Developer: Arc System Works
Publisher: NIS America
Every now and then something special comes along that fits a niche you didn’t know you were missing. Happy Birthdays is the zen sandbox game I didn’t know I needed, but I’m glad to have in my life. Alter terrain and bend creation to your whim as you watch the world take on a life of its own!
Happy Birthdays is what some people would refer to as a “god game.” You will shape the environment, much like a deity would. Though it’s a common mechanic in many of today’s games, some people may be concerned to know that once life begins to grow, evolution is considered a natural part of that process here. Creatures will flourish and die out, causing new species to evolve and grow from those dying species.
Other Negative Themes
By and large, Happy Birthdays just revels in the power of creation and destruction. The worlds are your sandbox to do with as you want, creating mountains, valleys, rivers, lakes, and more, and watching the ecosystem grow and change as a result of your actions.
Happy Birthdays may be one of the most upbeat, happy-go-lucky games I’ve ever played. When I first fired it up, I didn’t know what expect. I knew from the trailers there would be a world full of fun, goofy looking creatures all over the place. Beyond that, your guess was as good as mine. What I ended up with was an experience full of exploration and experimentation and what I consider to be one of my favorite idle games on any platform.
The story is little more than a contrivance to establish a reason for the gameplay. You, the player, find yourself in a cave, and seemingly transported to another place and time. In that place, you’re thrown into the body of what looks like a skinny power ranger, given some advice and mechanical help from a sentient octahedron, and told your goal. It’s a goofy, inconsequential setup and nothing more.
The real meat and potatoes of Happy Birthdays is in the world building and simulation once you’re turned loose. You can start on a variety of prebuilt world templates: frozen, scorched, temperate, and stone slab. From there, you’re given the tools to raise and lower terrain to your will, creating vast mountain ranges, rolling plains, or ocean deeps, consequently altering the temperature of the world you’re building.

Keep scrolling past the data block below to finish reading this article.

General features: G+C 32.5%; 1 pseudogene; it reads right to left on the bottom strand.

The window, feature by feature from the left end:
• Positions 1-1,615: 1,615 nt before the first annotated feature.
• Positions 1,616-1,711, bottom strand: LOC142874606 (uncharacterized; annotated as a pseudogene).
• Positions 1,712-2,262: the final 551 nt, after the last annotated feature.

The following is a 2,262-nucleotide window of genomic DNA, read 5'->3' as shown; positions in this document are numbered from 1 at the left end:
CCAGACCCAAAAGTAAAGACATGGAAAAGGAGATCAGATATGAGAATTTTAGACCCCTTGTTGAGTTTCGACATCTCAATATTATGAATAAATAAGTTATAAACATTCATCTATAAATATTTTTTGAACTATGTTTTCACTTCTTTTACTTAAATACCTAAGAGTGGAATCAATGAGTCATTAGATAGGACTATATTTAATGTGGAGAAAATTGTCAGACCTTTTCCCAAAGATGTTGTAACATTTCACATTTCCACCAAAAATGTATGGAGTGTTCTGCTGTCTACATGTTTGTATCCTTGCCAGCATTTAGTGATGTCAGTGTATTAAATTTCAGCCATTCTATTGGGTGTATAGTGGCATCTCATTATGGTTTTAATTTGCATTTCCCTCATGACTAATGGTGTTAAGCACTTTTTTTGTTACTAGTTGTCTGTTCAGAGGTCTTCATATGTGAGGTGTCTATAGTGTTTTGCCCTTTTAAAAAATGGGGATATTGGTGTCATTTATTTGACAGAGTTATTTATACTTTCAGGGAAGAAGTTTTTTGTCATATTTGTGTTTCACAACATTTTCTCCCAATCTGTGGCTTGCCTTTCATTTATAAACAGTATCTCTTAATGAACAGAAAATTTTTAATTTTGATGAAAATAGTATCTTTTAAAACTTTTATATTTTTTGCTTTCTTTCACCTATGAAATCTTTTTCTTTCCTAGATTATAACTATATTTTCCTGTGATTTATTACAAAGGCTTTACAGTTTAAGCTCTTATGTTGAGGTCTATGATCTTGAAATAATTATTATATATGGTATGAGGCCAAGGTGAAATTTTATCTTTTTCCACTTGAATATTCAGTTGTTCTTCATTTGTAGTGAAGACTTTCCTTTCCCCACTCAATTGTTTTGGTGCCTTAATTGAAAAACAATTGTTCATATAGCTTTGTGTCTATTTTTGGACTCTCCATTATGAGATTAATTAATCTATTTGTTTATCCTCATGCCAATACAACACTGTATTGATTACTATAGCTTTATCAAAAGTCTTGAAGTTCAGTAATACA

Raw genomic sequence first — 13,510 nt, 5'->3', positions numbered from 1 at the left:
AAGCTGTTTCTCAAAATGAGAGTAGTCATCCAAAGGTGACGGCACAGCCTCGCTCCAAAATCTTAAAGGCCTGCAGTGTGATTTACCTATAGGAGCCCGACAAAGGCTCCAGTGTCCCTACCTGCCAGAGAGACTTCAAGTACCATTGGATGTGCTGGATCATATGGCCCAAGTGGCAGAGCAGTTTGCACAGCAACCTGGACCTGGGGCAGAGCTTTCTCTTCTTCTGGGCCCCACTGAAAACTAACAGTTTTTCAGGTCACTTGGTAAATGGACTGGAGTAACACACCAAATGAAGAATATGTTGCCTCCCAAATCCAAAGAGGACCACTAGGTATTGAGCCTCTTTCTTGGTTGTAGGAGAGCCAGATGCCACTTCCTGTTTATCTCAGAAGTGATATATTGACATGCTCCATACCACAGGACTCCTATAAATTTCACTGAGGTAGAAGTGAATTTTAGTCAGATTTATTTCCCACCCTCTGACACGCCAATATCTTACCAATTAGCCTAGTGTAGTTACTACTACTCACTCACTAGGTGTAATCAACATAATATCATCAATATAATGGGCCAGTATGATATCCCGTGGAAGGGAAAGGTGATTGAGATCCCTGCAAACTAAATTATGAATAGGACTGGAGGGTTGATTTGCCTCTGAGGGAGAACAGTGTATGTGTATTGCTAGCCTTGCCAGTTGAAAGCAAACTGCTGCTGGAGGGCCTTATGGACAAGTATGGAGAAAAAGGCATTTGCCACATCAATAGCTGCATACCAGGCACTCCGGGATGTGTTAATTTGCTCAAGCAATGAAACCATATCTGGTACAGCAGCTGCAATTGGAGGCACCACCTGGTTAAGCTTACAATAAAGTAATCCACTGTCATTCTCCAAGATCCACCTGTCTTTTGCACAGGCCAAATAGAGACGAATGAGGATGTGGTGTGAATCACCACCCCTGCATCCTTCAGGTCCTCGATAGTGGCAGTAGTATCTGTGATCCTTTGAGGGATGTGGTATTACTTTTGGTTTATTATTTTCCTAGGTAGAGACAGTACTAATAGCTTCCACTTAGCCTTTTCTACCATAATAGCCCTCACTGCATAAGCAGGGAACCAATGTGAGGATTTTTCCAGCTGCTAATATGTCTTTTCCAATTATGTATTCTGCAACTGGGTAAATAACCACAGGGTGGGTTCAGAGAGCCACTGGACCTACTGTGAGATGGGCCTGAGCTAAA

I earlier stated that this was an idle game and I stand by that, but you do need to be conscious of what creatures and plant life you want to inhabit your world. Humans, for example, require a certain world temperature range, a minimum population of domesticated dogs, a certain moisture range, and yes, a minimum population of prehistoric people which, in turn, require a certain number of primates. There’s a large tree that’s accessible in-game so you can see what each creature requires and you can work toward those conditions. It requires the full ecosystem be in sync to truly flourish like you need.
As you build and terraform, you use energy. When your energy runs out, you have to zoom out to the world view and let the simulation run. As the simulation runs on its own, you’ll recover your energy but, what’s more, you can watch with each tick of the clock how the populations of each creature abound and dwindle. You’ll receive notifications when new species are born into the world (the titular Happy Birthdays, if you will) as well as a little skull animation when a species goes extinct. When these events occur, you can pause the simulation and zoom back into your world to find and collect the new creation. If you just want the simulation to run in overdrive, you can expend your energy from the outer-world view to just let it go full bore.
Beyond simply raising and lowering terrain, the game gives you a host of other tools to utilize in your quest. Using currency gained from collecting new species, you can stimulate the growth of a chosen species, spark a burst of floral growth, copy and replicate species DNA, and more. Each square of your cubical map will have its own height, moisture, and temperature, so cloning a creature into a new spot could be a key way to spur the growth you need for that next major milestone.
Once you finish the default main game, there are several other ways to keep your world-building going. There are challenge maps that give you a specific pre-built world with a single objective (cultivate the world so dinosaur X appears) or, if you want that zen sort of experience, you can spin up a world in the free mode and just relax.
While the graphics on Switch aren’t particularly jaw-dropping, the creature design is absolutely fantastic. Like something from a Dragon Quest game or some other anime, the animals have cute designs with big, round cartoon eyes and seemingly endearing demeanors. Though the simulated numbers clearly show otherwise, the creatures all seemingly co-exist peacefully. This is a game you could hand to a child just to let them browse around the world and see the animals for hours. It’s family friendly and fun. The soundtrack is lighthearted and calming as well, encouraging a smooth, relaxing experience.
At the end of the day, Happy Birthdays was more than I had ever expected. I was able to burn the hours away terraforming my terrain and catering the world to spin up new creatures. It could be a great game for folks looking for a relaxing time to just curl up and enjoy a few moments at the end of a long day. While it won’t appeal to gamers looking for a deep narrative experience, there’s a lot to love about Happy Birthdays and its cute, calming take on the world beside that ship in a bottle.
Review copy provided by NIS America
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